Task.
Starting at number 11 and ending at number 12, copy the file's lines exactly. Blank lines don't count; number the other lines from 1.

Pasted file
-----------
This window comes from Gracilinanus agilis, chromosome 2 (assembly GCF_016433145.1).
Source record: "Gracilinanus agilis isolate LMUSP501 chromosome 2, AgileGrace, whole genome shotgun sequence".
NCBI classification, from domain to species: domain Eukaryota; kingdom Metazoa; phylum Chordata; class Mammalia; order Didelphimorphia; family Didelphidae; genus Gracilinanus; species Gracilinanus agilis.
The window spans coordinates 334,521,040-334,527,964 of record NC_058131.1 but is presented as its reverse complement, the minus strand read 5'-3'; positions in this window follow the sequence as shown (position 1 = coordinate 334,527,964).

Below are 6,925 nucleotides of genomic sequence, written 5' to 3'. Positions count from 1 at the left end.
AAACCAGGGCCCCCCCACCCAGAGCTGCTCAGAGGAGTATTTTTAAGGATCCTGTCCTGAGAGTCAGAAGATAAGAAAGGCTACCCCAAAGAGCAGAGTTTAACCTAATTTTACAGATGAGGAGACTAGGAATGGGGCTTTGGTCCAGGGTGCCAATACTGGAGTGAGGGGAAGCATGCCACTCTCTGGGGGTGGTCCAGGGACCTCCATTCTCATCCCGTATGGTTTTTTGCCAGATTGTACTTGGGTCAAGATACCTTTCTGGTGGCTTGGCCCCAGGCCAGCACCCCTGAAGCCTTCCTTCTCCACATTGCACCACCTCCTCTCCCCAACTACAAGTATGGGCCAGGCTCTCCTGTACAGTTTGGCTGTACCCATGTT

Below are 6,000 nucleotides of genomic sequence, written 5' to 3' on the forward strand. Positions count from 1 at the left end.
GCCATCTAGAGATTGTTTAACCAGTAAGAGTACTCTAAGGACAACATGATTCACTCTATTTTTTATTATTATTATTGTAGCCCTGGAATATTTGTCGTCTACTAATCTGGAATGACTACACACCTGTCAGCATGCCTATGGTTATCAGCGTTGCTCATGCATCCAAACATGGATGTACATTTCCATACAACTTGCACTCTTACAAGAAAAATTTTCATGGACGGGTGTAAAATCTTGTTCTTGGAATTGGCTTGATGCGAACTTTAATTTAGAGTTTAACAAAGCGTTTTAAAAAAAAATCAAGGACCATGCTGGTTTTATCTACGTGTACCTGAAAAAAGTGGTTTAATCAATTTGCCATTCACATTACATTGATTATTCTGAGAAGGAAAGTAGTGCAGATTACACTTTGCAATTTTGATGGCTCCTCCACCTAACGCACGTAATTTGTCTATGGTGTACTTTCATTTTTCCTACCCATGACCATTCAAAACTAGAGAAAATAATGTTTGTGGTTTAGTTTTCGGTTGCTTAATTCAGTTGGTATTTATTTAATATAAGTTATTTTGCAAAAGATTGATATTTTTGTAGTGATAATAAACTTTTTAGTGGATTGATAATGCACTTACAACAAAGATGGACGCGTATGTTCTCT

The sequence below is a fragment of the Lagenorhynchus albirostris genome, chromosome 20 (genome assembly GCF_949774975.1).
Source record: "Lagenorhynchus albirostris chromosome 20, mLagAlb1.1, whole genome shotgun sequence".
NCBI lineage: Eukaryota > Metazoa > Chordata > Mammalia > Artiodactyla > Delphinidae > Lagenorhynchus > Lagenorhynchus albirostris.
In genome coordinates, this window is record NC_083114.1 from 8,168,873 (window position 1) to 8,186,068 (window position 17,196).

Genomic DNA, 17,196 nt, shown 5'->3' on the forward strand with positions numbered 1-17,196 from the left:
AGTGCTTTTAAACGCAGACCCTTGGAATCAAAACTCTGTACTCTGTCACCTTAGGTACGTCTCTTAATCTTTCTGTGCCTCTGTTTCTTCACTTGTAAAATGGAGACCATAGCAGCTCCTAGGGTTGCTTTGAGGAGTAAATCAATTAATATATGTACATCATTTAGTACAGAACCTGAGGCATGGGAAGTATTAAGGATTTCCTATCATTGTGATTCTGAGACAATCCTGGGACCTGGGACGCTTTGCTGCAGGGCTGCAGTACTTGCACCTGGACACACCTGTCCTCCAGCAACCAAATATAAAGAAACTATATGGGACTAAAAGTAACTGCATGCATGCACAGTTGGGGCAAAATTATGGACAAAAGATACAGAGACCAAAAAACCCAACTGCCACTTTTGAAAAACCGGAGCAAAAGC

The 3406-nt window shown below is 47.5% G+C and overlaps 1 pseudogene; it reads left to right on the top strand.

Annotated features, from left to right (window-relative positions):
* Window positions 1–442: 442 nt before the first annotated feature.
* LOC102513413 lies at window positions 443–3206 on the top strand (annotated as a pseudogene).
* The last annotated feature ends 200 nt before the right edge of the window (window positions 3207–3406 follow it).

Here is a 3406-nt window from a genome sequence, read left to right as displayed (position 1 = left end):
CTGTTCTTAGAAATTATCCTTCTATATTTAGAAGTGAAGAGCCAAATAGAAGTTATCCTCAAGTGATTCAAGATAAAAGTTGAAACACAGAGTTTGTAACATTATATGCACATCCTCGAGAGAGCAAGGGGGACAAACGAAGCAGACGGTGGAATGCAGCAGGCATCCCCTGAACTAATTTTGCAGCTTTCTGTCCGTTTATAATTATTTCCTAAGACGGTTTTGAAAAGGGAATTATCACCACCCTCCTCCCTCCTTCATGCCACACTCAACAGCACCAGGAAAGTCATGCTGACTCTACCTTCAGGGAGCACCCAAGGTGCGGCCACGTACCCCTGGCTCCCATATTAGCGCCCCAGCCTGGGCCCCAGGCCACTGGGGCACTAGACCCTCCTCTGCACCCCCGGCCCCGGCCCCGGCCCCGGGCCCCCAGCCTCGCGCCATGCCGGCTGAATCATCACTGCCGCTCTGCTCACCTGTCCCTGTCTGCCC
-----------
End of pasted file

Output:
NCBI lineage: Eukaryota > Metazoa > Chordata > Mammalia > Artiodactyla > Delphinidae > Lagenorhynchus > Lagenorhynchus albirostris.
In genome coordinates, this window is record NC_083114.1 from 8,168,873 (window position 1) to 8,186,068 (window position 17,196).